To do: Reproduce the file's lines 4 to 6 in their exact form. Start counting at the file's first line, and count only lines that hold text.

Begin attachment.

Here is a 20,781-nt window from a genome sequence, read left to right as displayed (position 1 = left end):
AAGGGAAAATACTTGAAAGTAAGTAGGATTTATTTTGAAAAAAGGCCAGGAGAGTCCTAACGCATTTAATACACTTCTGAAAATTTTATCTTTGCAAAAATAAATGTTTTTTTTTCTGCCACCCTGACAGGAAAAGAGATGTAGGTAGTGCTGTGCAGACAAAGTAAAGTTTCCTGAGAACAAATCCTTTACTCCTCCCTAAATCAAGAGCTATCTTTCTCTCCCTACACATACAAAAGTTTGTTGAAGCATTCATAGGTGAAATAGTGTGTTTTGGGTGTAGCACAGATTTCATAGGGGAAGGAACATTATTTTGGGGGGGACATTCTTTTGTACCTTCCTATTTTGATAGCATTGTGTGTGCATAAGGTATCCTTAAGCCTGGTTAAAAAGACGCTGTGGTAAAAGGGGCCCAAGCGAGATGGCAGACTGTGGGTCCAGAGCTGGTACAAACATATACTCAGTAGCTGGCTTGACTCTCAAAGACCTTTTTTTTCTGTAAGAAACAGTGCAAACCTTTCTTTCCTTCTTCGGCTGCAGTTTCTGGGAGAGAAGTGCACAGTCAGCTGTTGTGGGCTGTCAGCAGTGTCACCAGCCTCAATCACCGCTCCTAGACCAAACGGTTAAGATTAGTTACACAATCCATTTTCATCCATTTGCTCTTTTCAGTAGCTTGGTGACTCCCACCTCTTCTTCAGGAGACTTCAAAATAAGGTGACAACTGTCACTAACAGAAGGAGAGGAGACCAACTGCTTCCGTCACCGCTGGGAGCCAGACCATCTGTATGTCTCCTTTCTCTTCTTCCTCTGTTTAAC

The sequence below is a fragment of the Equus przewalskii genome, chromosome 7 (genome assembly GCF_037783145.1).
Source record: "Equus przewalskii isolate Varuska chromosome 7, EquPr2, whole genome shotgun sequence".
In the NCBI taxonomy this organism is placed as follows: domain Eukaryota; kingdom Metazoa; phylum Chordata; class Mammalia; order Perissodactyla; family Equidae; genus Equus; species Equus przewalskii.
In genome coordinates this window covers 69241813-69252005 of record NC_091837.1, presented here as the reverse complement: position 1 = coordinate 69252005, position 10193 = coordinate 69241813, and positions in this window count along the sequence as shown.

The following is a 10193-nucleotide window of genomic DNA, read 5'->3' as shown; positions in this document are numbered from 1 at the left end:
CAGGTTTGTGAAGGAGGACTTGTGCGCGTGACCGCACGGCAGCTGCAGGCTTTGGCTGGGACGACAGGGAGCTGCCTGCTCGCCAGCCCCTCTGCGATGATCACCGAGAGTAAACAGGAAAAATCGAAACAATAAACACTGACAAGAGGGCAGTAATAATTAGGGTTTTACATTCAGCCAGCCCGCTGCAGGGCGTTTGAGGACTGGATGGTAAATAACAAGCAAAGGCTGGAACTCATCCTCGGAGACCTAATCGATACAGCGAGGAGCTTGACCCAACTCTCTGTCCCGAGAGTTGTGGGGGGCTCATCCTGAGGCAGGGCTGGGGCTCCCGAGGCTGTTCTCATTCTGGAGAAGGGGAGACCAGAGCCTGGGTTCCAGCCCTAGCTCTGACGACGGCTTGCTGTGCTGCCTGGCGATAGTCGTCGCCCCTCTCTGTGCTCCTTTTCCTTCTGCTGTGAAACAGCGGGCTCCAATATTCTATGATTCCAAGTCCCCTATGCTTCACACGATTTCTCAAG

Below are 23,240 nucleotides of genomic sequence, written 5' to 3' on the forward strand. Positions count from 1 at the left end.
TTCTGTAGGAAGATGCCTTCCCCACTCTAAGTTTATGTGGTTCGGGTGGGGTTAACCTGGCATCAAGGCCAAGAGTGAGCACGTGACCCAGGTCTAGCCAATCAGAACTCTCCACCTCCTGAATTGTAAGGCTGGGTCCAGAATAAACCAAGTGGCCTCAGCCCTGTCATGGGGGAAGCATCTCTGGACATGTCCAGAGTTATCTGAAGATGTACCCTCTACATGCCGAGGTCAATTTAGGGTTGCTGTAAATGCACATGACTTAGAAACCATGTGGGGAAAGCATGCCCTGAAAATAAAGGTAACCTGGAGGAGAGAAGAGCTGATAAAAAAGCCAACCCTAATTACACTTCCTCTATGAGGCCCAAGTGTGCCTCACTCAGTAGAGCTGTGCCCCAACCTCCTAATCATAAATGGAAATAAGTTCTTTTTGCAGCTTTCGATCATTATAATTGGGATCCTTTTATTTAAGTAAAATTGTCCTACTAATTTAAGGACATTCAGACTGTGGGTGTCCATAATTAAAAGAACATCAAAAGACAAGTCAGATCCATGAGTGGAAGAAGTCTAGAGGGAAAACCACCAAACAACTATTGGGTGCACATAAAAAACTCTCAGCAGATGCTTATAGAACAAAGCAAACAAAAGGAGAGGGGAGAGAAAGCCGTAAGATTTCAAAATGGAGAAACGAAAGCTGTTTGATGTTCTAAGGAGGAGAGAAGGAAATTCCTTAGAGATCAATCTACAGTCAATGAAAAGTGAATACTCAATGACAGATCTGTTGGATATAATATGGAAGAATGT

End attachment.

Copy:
Source record: "Equus przewalskii isolate Varuska chromosome 7, EquPr2, whole genome shotgun sequence".
In the NCBI taxonomy this organism is placed as follows: domain Eukaryota; kingdom Metazoa; phylum Chordata; class Mammalia; order Perissodactyla; family Equidae; genus Equus; species Equus przewalskii.
In genome coordinates this window covers 69241813-69252005 of record NC_091837.1, presented here as the reverse complement: position 1 = coordinate 69252005, position 10193 = coordinate 69241813, and positions in this window count along the sequence as shown.